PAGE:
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How much nitrogen to add to fresh hugelkultur bed?

 
Slava On
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Hello.

I have cleared my mountainside lot in order to build a house. There were a lot of huge poplar trees. So, I have put the leftover trunks, logs and branches on the bottom of the lot. I am talking trees 3'-4' in diameter. The logs cover the area approximately 16' x 50'. There is some topsoil that I will put on top of the logs and I am planning to bring enough soil to cover the logs, maybe a foot deep. It is not a mound like, more like a little field. I still have a plenty of surplus log to create a large mound in the middle, but it will be much harder to cover with soil.

My question is - would it make any sense to add nitrogen fertilizer right now and how much? Since the rotting process will be using the nitrogen from the soil, that sounds to me like a good idea. I have a plenty of free nitrogen from the local water processing plant!

Thank you.
Two+Suns
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Slava On
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I also have several huge brush piles on my lot - some 15' high. Would it be a good candidate for a large hugelbeet?
Please, help me to calculate the necessary amount of nitrogen fertilizer to add?

Thank you.

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Bryant RedHawk
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Before I would add nitrogen, I would fill in some of the space between the wood with leaves, grass clippings and other compostable materials including meat scraps. The logs can be left as in your photo or better yet, stacked somewhat so they don't use so much ground space and will also give more areas for compostable material addition prior to covering with any soil. The purpose of the wood is to retain water for future release to root systems, so the fewer large air pockets you have at the start, the better it will perform.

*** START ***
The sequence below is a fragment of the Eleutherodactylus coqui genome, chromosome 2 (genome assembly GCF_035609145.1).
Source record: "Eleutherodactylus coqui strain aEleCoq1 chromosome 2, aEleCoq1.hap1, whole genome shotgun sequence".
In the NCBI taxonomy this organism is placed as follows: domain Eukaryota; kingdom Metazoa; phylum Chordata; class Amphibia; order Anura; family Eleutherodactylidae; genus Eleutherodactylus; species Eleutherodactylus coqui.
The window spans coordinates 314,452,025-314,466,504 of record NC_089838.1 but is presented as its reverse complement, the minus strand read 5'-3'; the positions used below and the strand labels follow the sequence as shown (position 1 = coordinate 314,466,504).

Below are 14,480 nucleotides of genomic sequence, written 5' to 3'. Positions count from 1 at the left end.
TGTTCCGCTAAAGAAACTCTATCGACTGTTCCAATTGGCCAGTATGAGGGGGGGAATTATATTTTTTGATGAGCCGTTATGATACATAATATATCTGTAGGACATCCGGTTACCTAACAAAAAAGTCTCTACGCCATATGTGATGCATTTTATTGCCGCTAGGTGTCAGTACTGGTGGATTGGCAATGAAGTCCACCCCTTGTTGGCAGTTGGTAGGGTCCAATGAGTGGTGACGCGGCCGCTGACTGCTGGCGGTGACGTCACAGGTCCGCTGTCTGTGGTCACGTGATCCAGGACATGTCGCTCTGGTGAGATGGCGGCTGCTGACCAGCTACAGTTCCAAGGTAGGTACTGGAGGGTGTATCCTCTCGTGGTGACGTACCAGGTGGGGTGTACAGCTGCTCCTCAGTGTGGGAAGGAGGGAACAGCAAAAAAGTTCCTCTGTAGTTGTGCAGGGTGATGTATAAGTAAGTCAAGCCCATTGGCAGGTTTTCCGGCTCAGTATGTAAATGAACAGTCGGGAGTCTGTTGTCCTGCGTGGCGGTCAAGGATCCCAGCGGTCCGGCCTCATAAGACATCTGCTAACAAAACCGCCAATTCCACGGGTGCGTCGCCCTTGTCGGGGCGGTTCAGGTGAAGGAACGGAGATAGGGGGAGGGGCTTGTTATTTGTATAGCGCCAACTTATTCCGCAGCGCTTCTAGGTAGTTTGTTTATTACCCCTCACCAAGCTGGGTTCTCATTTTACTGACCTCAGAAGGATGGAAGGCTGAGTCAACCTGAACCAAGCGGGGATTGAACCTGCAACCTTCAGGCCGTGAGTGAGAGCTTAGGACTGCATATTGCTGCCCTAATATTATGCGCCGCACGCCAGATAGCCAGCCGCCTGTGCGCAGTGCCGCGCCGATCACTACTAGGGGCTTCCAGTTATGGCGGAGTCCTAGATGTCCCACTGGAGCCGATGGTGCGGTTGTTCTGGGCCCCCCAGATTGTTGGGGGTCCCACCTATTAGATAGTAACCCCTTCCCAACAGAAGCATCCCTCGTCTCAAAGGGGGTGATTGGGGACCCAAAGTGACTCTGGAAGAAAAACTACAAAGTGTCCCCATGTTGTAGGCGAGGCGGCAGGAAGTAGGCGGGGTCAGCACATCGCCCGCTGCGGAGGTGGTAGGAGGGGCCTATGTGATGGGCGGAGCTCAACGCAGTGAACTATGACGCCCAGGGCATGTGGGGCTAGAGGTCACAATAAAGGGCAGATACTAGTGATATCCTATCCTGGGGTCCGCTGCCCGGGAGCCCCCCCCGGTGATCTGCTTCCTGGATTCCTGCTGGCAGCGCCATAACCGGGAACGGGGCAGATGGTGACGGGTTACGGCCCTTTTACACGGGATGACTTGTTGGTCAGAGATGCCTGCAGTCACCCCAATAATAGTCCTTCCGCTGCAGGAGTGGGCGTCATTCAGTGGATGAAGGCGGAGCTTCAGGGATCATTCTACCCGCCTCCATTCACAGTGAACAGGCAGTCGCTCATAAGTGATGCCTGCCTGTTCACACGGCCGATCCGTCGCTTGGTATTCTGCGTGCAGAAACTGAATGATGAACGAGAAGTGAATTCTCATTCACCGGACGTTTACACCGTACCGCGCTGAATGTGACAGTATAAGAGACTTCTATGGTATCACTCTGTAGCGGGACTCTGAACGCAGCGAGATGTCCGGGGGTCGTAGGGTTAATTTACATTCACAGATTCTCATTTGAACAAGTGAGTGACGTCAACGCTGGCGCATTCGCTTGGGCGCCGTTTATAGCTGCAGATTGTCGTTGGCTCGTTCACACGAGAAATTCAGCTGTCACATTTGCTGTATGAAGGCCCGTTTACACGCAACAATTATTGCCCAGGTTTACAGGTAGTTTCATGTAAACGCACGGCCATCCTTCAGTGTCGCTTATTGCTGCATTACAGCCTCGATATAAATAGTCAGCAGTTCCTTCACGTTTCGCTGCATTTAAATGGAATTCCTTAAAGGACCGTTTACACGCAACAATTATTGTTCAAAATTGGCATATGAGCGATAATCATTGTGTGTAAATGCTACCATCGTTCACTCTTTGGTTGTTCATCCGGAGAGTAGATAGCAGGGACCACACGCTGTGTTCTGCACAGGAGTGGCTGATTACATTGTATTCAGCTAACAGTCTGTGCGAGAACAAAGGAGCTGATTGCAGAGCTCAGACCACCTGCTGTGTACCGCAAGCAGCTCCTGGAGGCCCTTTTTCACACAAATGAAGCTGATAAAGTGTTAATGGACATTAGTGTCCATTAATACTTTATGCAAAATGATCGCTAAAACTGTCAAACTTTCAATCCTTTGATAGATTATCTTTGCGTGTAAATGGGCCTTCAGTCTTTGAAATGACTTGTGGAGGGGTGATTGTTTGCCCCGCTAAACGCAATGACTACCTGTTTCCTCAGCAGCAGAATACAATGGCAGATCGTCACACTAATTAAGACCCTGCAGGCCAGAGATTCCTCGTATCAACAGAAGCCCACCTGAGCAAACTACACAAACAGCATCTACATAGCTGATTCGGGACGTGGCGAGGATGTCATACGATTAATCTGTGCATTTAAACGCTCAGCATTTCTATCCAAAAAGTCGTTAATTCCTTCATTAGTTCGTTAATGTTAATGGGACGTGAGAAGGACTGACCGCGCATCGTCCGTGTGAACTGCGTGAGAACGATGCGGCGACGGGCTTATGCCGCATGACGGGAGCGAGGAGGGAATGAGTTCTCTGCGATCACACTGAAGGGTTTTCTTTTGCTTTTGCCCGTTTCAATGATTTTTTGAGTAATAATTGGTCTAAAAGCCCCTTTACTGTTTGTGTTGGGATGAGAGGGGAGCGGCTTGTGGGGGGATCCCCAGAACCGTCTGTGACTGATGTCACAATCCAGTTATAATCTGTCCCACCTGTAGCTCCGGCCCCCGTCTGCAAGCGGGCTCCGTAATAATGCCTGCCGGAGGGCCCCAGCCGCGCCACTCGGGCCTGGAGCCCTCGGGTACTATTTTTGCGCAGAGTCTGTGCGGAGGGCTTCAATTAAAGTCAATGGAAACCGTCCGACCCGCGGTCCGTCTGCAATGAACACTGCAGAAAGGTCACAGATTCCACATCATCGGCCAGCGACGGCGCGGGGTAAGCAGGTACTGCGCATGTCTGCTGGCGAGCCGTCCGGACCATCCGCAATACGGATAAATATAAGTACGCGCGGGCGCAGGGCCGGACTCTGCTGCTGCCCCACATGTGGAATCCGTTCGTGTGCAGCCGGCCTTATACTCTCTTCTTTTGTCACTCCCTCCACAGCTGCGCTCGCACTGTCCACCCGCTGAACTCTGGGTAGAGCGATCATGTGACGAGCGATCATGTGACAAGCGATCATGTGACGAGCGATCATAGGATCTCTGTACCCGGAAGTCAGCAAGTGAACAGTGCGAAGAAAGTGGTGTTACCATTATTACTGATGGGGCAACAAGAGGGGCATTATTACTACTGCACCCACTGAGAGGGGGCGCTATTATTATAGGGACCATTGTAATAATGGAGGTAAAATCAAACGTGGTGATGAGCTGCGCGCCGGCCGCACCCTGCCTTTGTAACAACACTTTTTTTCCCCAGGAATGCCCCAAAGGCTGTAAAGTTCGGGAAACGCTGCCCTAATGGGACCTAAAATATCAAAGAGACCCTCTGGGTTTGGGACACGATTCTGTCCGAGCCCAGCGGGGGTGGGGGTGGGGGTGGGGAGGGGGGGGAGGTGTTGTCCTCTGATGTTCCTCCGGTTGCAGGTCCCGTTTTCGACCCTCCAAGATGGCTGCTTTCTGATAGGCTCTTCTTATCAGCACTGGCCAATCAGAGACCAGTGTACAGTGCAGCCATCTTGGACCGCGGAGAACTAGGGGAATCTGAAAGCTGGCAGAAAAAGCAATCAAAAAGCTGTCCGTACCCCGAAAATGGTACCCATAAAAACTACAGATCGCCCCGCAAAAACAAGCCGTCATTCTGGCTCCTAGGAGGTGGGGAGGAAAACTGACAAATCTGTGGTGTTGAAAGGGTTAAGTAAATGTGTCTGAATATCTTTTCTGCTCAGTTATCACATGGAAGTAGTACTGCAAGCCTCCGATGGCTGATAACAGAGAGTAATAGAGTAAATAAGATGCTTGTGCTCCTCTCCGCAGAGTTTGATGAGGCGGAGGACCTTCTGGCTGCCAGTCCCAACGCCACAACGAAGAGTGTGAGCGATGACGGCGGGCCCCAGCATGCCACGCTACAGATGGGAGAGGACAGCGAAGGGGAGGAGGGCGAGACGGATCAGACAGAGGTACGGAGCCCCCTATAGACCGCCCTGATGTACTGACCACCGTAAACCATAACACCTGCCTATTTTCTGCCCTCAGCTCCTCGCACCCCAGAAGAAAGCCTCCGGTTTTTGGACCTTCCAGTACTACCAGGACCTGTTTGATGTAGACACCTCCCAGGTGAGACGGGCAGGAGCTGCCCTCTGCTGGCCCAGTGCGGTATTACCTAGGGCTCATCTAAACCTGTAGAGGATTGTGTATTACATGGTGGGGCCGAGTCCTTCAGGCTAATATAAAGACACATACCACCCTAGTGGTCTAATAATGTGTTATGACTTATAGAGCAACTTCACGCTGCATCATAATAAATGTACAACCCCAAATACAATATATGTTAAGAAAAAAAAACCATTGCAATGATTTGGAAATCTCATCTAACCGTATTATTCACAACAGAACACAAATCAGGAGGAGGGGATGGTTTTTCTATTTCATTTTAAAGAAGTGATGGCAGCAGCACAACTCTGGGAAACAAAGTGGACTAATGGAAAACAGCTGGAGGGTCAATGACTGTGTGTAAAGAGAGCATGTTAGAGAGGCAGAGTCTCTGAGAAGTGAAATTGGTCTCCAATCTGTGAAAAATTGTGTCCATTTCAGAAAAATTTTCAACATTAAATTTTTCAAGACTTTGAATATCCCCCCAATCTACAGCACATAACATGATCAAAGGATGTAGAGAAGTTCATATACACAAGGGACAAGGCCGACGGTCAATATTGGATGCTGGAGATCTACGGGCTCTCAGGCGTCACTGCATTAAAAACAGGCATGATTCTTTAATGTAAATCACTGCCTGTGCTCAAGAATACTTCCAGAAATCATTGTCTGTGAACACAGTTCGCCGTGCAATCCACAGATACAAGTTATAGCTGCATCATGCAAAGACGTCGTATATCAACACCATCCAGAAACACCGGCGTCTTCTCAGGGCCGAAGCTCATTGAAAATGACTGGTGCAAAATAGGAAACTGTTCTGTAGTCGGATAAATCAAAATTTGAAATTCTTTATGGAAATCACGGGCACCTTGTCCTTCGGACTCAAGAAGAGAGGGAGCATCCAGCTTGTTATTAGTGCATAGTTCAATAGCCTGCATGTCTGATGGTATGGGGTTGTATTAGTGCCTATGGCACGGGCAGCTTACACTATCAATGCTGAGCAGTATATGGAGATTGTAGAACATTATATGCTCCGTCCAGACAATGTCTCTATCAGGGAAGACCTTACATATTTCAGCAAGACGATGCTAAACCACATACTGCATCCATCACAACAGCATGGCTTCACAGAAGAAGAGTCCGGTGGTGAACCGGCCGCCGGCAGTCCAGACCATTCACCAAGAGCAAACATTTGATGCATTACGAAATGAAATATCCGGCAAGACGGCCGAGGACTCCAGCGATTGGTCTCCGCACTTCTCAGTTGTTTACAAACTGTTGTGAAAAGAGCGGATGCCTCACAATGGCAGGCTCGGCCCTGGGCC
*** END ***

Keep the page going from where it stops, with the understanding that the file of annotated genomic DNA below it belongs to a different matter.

I like to lay the logs in layers, so I can make compostable additions as layers between the wood. I also like to water each layer as I build, this gets a growing mound started off faster. Additionally, if you have some partially rotted wood, especially any that has fungi growing on it, those are wonderful additions to a mound, since they will spread inside the mound and help rot the wood as well as attach to the new roots growing down and so help the crops grow.

For nitrogen additions, you can use coffee grounds, manures, green cuttings. I would not use commercial products myself since this is all about helping nature do what nature does and those products are not "natural". If you can estimate the weight of the wood, then divide by 1000, you would have a fair idea of how much N to add to the mound. Normal builds tend to take a year or two to mature and this is normal, if you make additions of manures, green clippings and coffee grounds as you lay up the mound, you most likely will not need to worry about the nitrogen, it will be there in enough quantity naturally.

The mound will settle as it matures so you will keep adding compostable material and manures to fill in the holes and raise the level of the mound back to what size you want it to be, if you want to try and keep it a certain height.

I have a few mounds that are getting leaves this winter as well as some additional wood since they have settled and are showing large holes where the soils have sunk around the logs in them. I consider this normal maintenance.